Burden of Proof vs. Burden of Evidence


     By burden of proof is meant the obligation imposed upon a party who alleges the existence of a fact or thing necessary in the prosecution or defense of an action to establish it by proof.  Under the Rules, it is the duty of a party to present evidence on the facts in issue necessary to establish his claim or defense by the amount of evidence required by law.  It means the burden of establishing a case, whether by a preponderance of the evidence, or beyond a reasonable doubt, or by substantial evidence.

     On the other hand, burden of evidence connotes the burden of going forward with the evidence or that logical necessity which rests on a party at any particular time during the trial to create a prima facie case in his favor, or to overthrow one when created against him.


     The main distinction between burden of proof and burden of evidence is that burden of proof never shifts.  This remains throughout the entire case exactly where the pleadings originally placed it.  The party whether plaintiff or defendant, who substantially asserts the affirmative of the issue has this burden of proof.  It is on him at the beginning of the case; it continues on him through the case; and when the evidence, by whomsoever introduced,  is all in if he has not, by preponderance of evidence (or proof beyond reasonable doubt), established his proposition or claim, the decision of a tribunal must be adverse to such pleader.

     Burden of evidence on the other hand shifts to one party when the other has produced sufficient evidence to be entitled as a matter of law to a ruling in his favor.  It has no necessary connection with the pleadings, but is determined by the progress of the trial.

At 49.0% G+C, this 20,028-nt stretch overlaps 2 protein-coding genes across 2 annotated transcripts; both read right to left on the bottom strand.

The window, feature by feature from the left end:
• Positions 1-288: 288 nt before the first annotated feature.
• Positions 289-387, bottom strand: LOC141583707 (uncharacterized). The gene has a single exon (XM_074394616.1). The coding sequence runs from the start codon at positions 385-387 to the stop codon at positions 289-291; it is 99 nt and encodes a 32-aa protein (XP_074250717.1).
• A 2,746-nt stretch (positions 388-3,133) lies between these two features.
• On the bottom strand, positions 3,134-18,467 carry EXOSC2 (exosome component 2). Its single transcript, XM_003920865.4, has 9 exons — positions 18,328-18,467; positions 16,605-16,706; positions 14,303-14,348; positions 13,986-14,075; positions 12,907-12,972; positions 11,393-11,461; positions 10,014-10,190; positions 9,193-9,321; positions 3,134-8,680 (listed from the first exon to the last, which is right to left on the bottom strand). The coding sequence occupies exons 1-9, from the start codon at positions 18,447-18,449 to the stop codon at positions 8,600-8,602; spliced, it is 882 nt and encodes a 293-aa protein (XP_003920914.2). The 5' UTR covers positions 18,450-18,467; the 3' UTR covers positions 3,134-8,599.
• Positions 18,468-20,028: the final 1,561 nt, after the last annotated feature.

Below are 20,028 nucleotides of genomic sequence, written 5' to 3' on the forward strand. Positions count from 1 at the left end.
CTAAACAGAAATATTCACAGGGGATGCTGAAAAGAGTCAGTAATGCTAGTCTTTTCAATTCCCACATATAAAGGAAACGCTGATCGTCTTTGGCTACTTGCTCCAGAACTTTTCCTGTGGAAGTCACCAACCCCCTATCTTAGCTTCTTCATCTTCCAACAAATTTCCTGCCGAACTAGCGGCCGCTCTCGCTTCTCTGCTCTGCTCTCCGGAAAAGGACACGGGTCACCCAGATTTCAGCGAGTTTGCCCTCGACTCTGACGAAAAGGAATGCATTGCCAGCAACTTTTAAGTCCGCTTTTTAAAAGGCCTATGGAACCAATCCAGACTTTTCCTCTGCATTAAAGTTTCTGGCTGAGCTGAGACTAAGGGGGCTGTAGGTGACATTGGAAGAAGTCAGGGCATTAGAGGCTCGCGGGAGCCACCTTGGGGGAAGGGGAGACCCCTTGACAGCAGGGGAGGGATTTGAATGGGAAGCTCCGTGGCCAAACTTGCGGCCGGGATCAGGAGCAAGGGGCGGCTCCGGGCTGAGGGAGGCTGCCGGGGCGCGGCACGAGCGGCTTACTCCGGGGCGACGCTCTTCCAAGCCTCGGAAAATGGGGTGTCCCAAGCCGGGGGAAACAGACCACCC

Ordinarily, the burden of proof lies in the first instance with the party who initiated the action or proceeding, that is, the plaintiff.  In other words, a plaintiff, by asserting in his complaint, petition, or declaration facts which, if proved, establish a liability due him on the part of defendant, has the burden of proving these facts.  But there is no strict and rigid rule that the primary burden of proof is on the party who brings suit; rather, this is generally speaking, taken for granted because of expediency and inherent justice, and not because of initiative action. 

     Where the defendant, either in positive and express terms or by the character and nature of his pleadings, admits the cause of action alleged by the plaintiff, he thereby absolved the plaintiff from the necessity of making any proof in support of his claim; in such case the burden of proof rests with the defendant, and rest with him until the issue is met.